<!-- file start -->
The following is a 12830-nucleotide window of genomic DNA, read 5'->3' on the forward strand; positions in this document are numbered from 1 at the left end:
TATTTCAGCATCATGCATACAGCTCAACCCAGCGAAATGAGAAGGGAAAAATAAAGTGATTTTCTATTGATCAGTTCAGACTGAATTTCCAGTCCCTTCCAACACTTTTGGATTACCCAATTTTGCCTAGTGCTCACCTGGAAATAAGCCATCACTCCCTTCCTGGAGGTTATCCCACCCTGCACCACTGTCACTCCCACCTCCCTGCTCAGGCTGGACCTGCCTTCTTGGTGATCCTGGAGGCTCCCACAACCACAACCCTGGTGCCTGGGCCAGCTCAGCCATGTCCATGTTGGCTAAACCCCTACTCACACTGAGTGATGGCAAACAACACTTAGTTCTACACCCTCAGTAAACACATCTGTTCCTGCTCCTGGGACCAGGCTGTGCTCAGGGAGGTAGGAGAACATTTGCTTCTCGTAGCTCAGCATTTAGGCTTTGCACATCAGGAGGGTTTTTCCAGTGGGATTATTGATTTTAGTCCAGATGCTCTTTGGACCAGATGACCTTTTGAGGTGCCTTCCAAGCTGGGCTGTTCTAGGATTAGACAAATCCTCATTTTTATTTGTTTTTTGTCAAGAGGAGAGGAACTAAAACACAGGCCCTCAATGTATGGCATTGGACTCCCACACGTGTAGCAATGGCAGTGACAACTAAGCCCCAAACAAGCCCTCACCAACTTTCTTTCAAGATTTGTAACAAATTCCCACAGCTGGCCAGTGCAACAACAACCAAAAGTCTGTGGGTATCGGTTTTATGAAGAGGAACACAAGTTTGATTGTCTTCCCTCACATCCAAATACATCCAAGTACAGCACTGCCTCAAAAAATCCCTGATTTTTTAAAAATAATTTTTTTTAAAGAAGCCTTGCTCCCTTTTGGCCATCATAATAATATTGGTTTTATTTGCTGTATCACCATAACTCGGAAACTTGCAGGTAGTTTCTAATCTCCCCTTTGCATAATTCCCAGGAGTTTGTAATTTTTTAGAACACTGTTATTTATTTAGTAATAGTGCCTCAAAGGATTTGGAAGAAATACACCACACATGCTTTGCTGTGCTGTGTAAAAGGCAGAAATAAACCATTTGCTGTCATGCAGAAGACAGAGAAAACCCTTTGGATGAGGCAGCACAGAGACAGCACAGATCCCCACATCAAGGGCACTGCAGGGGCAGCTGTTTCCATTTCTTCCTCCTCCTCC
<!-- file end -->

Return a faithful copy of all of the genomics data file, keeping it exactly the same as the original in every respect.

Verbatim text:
The following is a 12830-nucleotide window of genomic DNA, read 5'->3' on the forward strand; positions in this document are numbered from 1 at the left end:
TATTTCAGCATCATGCATACAGCTCAACCCAGCGAAATGAGAAGGGAAAAATAAAGTGATTTTCTATTGATCAGTTCAGACTGAATTTCCAGTCCCTTCCAACACTTTTGGATTACCCAATTTTGCCTAGTGCTCACCTGGAAATAAGCCATCACTCCCTTCCTGGAGGTTATCCCACCCTGCACCACTGTCACTCCCACCTCCCTGCTCAGGCTGGACCTGCCTTCTTGGTGATCCTGGAGGCTCCCACAACCACAACCCTGGTGCCTGGGCCAGCTCAGCCATGTCCATGTTGGCTAAACCCCTACTCACACTGAGTGATGGCAAACAACACTTAGTTCTACACCCTCAGTAAACACATCTGTTCCTGCTCCTGGGACCAGGCTGTGCTCAGGGAGGTAGGAGAACATTTGCTTCTCGTAGCTCAGCATTTAGGCTTTGCACATCAGGAGGGTTTTTCCAGTGGGATTATTGATTTTAGTCCAGATGCTCTTTGGACCAGATGACCTTTTGAGGTGCCTTCCAAGCTGGGCTGTTCTAGGATTAGACAAATCCTCATTTTTATTTGTTTTTTGTCAAGAGGAGAGGAACTAAAACACAGGCCCTCAATGTATGGCATTGGACTCCCACACGTGTAGCAATGGCAGTGACAACTAAGCCCCAAACAAGCCCTCACCAACTTTCTTTCAAGATTTGTAACAAATTCCCACAGCTGGCCAGTGCAACAACAACCAAAAGTCTGTGGGTATCGGTTTTATGAAGAGGAACACAAGTTTGATTGTCTTCCCTCACATCCAAATACATCCAAGTACAGCACTGCCTCAAAAAATCCCTGATTTTTTAAAAATAATTTTTTTTAAAGAAGCCTTGCTCCCTTTTGGCCATCATAATAATATTGGTTTTATTTGCTGTATCACCATAACTCGGAAACTTGCAGGTAGTTTCTAATCTCCCCTTTGCATAATTCCCAGGAGTTTGTAATTTTTTAGAACACTGTTATTTATTTAGTAATAGTGCCTCAAAGGATTTGGAAGAAATACACCACACATGCTTTGCTGTGCTGTGTAAAAGGCAGAAATAAACCATTTGCTGTCATGCAGAAGACAGAGAAAACCCTTTGGATGAGGCAGCACAGAGACAGCACAGATCCCCACATCAAGGGCACTGCAGGGGCAGCTGTTTCCATTTCTTCCTCCTCCTCC